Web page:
A toast to music and history: Guest post from Melanie Gall

Melanie Gall is a woman of many talents. She is an author, an editor, a historian, a musician, a performer, and more. She tours within and outside of the U.S., putting on shows full of razzle and dazzle and all that jazz: A Toast to Prohibition and A Talent to Amuse: The Noel Coward Story are just the latest. Check out her albums on her website, and preorder her book Deanna Durbin, Judy Garland, and the Golden Age of Hollywood here.

The other day, I was at New York’s Museum of Natural History with a couple of friends. Safely masked and vaxxed, for the first time since the pandemic began, we had a regular girls’ day out. As we wandered through the Hall of Gems and Minerals and then the Hall of Biodiversity, my friend noted that one of the stuffed bears had been in the collection since 1892.

“That’s a hundred and thirty years ago,” she said. “I wonder what New York was like back then?”

Without thinking I replied, “Easy. That’s the year Eddie Cantor was born in the tenements of the Lower East Side. It was when the anti-sparrow protection laws in New York were in full force, and the year Merry Gotham opened on Broadway.”

One friend was a lifelong New Yorker, so she took this all in stride. But the other gave me a look that made me pause. I was suddenly aware that it was a bit odd to have so many seemingly random bits of historic tidbits at the ready. At least, it would seem that way to someone whose writings didn’t center around presenting and preserving history.

You see, I’m a music historian. Over the pandemic, I wrote and secured a book deal for Deanna Durbin, Judy Garland, and the Golden Age of Hollywood, a biography of 1930s Hollywood star Deanna Durbin. And to properly understand and recount life of a forgotten historic figure—in a way that both serves history and presents the material in a compelling and relatable manner—there needs to be context. And to effectively build that context, I immersed myself in the popular culture of the time. And learned a lot of, well, unusual history.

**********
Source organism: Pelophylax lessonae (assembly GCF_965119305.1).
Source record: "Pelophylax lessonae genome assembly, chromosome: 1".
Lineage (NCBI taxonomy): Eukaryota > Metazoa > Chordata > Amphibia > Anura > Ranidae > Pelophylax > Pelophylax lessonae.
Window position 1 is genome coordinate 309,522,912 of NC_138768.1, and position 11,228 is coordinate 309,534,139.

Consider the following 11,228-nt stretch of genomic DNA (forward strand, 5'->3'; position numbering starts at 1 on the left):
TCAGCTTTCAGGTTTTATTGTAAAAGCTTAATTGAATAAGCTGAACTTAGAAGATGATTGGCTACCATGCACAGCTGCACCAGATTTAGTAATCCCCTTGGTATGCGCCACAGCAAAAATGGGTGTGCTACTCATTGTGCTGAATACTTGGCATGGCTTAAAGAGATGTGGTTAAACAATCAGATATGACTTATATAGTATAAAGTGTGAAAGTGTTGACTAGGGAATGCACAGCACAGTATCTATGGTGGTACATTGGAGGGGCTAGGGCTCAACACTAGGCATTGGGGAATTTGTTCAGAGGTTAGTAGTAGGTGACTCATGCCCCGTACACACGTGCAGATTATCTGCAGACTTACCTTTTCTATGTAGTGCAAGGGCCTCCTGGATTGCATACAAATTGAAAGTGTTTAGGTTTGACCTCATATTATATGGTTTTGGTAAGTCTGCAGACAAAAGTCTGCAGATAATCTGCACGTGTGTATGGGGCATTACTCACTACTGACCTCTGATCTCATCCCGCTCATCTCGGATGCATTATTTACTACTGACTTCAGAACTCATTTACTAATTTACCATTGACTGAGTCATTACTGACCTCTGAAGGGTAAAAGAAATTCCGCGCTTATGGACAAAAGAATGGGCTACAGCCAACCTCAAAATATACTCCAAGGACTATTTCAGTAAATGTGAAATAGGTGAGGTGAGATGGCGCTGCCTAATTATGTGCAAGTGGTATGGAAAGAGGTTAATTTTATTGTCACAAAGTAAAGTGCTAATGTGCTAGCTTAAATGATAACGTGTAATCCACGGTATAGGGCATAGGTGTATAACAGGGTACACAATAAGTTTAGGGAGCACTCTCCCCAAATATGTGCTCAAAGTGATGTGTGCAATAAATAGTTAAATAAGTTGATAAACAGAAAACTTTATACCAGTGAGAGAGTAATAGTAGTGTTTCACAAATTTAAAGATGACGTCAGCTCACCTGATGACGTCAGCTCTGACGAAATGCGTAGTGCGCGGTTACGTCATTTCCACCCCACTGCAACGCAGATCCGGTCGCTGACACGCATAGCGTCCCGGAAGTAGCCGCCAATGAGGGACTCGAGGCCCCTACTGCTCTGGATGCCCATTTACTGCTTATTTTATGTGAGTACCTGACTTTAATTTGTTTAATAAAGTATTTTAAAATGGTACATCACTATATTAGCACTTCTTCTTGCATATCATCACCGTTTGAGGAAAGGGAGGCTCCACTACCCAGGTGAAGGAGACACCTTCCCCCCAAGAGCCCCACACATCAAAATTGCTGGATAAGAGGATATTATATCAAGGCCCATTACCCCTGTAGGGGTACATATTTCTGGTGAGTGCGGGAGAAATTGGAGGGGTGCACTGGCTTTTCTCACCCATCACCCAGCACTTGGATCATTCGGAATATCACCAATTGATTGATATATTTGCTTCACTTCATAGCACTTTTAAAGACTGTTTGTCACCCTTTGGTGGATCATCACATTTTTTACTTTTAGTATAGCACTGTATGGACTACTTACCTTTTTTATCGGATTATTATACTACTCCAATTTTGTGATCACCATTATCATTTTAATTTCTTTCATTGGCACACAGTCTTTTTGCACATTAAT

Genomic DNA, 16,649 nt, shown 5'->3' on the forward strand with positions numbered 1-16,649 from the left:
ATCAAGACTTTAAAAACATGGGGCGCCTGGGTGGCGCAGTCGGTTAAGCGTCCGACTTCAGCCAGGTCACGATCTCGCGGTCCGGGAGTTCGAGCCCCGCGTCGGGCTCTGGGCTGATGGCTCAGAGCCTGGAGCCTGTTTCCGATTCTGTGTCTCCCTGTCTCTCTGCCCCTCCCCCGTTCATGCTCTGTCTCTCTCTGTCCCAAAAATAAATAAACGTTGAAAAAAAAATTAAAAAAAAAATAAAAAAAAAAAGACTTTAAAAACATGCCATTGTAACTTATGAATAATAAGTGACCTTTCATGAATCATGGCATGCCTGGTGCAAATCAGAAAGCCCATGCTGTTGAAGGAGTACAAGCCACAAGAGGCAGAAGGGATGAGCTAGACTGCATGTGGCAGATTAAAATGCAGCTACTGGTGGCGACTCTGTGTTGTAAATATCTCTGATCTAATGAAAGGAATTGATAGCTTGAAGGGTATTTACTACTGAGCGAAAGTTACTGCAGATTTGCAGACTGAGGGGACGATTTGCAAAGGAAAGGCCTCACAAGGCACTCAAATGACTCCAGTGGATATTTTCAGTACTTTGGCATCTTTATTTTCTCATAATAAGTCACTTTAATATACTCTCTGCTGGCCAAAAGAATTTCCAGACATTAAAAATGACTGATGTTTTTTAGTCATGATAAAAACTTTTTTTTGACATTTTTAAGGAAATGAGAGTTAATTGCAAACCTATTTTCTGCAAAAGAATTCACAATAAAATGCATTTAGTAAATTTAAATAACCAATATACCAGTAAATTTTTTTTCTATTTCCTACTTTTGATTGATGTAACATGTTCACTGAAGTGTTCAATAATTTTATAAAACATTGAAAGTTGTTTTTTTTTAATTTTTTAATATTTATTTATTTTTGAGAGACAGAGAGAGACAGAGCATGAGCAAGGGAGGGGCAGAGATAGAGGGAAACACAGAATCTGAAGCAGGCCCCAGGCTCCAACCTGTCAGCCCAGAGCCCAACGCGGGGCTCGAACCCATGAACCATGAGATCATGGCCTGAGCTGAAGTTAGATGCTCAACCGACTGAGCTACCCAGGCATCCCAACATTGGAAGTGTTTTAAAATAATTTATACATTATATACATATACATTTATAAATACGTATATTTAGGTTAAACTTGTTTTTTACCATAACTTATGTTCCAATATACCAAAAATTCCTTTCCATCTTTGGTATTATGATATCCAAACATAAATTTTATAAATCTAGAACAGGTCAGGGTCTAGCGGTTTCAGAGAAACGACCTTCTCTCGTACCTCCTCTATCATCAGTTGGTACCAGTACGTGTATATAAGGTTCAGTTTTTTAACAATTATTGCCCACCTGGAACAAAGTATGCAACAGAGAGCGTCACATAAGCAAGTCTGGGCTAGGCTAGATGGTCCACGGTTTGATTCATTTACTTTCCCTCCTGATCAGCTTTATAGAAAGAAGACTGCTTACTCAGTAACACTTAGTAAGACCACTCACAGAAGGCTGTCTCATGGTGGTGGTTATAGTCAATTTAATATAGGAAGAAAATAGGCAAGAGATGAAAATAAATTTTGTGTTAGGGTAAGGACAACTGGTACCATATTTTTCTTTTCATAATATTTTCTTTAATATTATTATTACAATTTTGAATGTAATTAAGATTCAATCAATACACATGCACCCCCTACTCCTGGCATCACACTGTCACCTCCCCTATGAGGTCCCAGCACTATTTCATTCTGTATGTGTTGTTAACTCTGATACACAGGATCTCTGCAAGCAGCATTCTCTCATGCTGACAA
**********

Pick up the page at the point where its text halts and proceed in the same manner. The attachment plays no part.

Wondering about millinery trends in the early twentieth century? I got it. Pondering when the first “morality clauses” were introduced into Hollywood contracts? I’m your gal. Feel like hearing about the litigious nature of inventor Thomas Edison? Oh, don’t get me started…. So many random facts, and it’s all just part of the job.

You see, every writer needs the skills and tools to properly serve their genre, and this is something a lot of people don’t sit down and think about. If you’re writing Science Fiction, Fantasy, or any sort of Apocalyptic or Dystopic novel, you need to be able to build a world, defining and remaining consistent with the rules that govern your universe. There’s memoir, where the writer needs to be able to tell a personal story while looking beyond their often still-raw emotions to create a work that is both relatable and marketable. A mystery has to be mysterious. Erotica needs to actually be scintillating. And so on.

I recently edited a manuscript where the writer fully admitted that he had never read any other books in the genre. Not one. My first piece of advice (after “don’t capitalize every word you happen to like in the next draft or I’ll stab myself in the eye with a fork”) was, of course, for him to research the genre. Understand the conventions. Understand what is trite and what is original. And learn what tools you already have or that you need to gain to write the best book possible. And for a history book (and no matter how much I’d love to craft a world with magic gerbils and flying toasters, I know my strength is non-fiction) one of the strongest tools needed is an in-depth knowledge of the history surrounding and influencing the events in the book. Because as a author/historian, I’m not just preserving history, I’m making vital decisions about how it will be remembered. And that is a heavy responsibility.

It’s probably a good thing that there haven’t been any parties for the past two years, because I’d
probably be that person expounding upon the most random things while other people chat about the weather and the most recent Marvel film. But meanwhile, I’ve just finished my second book, which is a history of house sparrows in North America. And oh, you have no idea the crazy things I’ve learned….

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